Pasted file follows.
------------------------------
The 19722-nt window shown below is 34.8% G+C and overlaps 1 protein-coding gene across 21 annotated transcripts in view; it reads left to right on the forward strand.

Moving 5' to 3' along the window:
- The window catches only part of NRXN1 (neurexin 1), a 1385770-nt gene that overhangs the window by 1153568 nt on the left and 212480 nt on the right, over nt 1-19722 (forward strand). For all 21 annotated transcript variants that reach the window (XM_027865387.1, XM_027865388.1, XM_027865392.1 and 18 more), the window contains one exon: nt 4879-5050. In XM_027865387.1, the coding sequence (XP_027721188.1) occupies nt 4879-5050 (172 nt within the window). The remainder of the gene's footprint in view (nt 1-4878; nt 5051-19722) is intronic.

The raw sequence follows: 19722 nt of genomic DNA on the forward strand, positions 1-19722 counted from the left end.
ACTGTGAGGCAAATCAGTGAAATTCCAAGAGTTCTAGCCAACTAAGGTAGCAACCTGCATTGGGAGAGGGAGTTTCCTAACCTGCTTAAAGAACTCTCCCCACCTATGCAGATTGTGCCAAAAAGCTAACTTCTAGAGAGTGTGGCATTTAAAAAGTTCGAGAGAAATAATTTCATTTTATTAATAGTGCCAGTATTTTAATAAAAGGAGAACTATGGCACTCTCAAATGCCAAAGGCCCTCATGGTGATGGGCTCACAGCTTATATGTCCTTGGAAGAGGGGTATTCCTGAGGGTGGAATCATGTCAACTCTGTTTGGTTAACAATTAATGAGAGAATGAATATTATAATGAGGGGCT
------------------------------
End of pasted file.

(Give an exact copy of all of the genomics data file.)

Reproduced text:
The 19722-nt window shown below is 34.8% G+C and overlaps 1 protein-coding gene across 21 annotated transcripts in view; it reads left to right on the forward strand.

Moving 5' to 3' along the window:
- The window catches only part of NRXN1 (neurexin 1), a 1385770-nt gene that overhangs the window by 1153568 nt on the left and 212480 nt on the right, over nt 1-19722 (forward strand). For all 21 annotated transcript variants that reach the window (XM_027865387.1, XM_027865388.1, XM_027865392.1 and 18 more), the window contains one exon: nt 4879-5050. In XM_027865387.1, the coding sequence (XP_027721188.1) occupies nt 4879-5050 (172 nt within the window). The remainder of the gene's footprint in view (nt 1-4878; nt 5051-19722) is intronic.

The raw sequence follows: 19722 nt of genomic DNA on the forward strand, positions 1-19722 counted from the left end.
ACTGTGAGGCAAATCAGTGAAATTCCAAGAGTTCTAGCCAACTAAGGTAGCAACCTGCATTGGGAGAGGGAGTTTCCTAACCTGCTTAAAGAACTCTCCCCACCTATGCAGATTGTGCCAAAAAGCTAACTTCTAGAGAGTGTGGCATTTAAAAAGTTCGAGAGAAATAATTTCATTTTATTAATAGTGCCAGTATTTTAATAAAAGGAGAACTATGGCACTCTCAAATGCCAAAGGCCCTCATGGTGATGGGCTCACAGCTTATATGTCCTTGGAAGAGGGGTATTCCTGAGGGTGGAATCATGTCAACTCTGTTTGGTTAACAATTAATGAGAGAATGAATATTATAATGAGGGGCT